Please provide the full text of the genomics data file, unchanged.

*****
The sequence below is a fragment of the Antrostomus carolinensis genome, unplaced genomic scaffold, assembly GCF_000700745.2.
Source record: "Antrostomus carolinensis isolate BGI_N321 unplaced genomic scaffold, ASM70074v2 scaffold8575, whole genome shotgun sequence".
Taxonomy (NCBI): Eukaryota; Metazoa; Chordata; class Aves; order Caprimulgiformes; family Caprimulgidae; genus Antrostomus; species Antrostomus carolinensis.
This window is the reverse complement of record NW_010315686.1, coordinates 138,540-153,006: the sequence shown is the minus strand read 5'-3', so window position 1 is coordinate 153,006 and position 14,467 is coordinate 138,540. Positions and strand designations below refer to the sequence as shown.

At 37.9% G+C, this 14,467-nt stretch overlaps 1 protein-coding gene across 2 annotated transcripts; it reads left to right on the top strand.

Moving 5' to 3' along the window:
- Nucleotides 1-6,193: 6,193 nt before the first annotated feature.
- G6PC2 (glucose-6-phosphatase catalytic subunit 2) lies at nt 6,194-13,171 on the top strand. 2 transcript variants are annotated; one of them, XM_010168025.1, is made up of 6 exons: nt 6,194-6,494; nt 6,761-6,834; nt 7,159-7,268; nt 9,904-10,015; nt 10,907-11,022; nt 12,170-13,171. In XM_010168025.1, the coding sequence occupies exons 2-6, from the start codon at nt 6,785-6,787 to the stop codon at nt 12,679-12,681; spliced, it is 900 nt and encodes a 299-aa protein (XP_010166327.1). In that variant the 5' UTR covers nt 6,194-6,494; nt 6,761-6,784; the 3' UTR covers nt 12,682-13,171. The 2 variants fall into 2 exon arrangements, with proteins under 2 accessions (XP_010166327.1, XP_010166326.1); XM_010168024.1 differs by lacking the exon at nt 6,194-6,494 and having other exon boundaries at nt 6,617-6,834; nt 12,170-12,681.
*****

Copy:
The sequence below is a fragment of the Antrostomus carolinensis genome, unplaced genomic scaffold, assembly GCF_000700745.2.
Source record: "Antrostomus carolinensis isolate BGI_N321 unplaced genomic scaffold, ASM70074v2 scaffold8575, whole genome shotgun sequence".
Taxonomy (NCBI): Eukaryota; Metazoa; Chordata; class Aves; order Caprimulgiformes; family Caprimulgidae; genus Antrostomus; species Antrostomus carolinensis.
This window is the reverse complement of record NW_010315686.1, coordinates 138,540-153,006: the sequence shown is the minus strand read 5'-3', so window position 1 is coordinate 153,006 and position 14,467 is coordinate 138,540. Positions and strand designations below refer to the sequence as shown.

At 37.9% G+C, this 14,467-nt stretch overlaps 1 protein-coding gene across 2 annotated transcripts; it reads left to right on the top strand.

Moving 5' to 3' along the window:
- Nucleotides 1-6,193: 6,193 nt before the first annotated feature.
- G6PC2 (glucose-6-phosphatase catalytic subunit 2) lies at nt 6,194-13,171 on the top strand. 2 transcript variants are annotated; one of them, XM_010168025.1, is made up of 6 exons: nt 6,194-6,494; nt 6,761-6,834; nt 7,159-7,268; nt 9,904-10,015; nt 10,907-11,022; nt 12,170-13,171. In XM_010168025.1, the coding sequence occupies exons 2-6, from the start codon at nt 6,785-6,787 to the stop codon at nt 12,679-12,681; spliced, it is 900 nt and encodes a 299-aa protein (XP_010166327.1). In that variant the 5' UTR covers nt 6,194-6,494; nt 6,761-6,784; the 3' UTR covers nt 12,682-13,171. The 2 variants fall into 2 exon arrangements, with proteins under 2 accessions (XP_010166327.1, XP_010166326.1); XM_010168024.1 differs by lacking the exon at nt 6,194-6,494 and having other exon boundaries at nt 6,617-6,834; nt 12,170-12,681.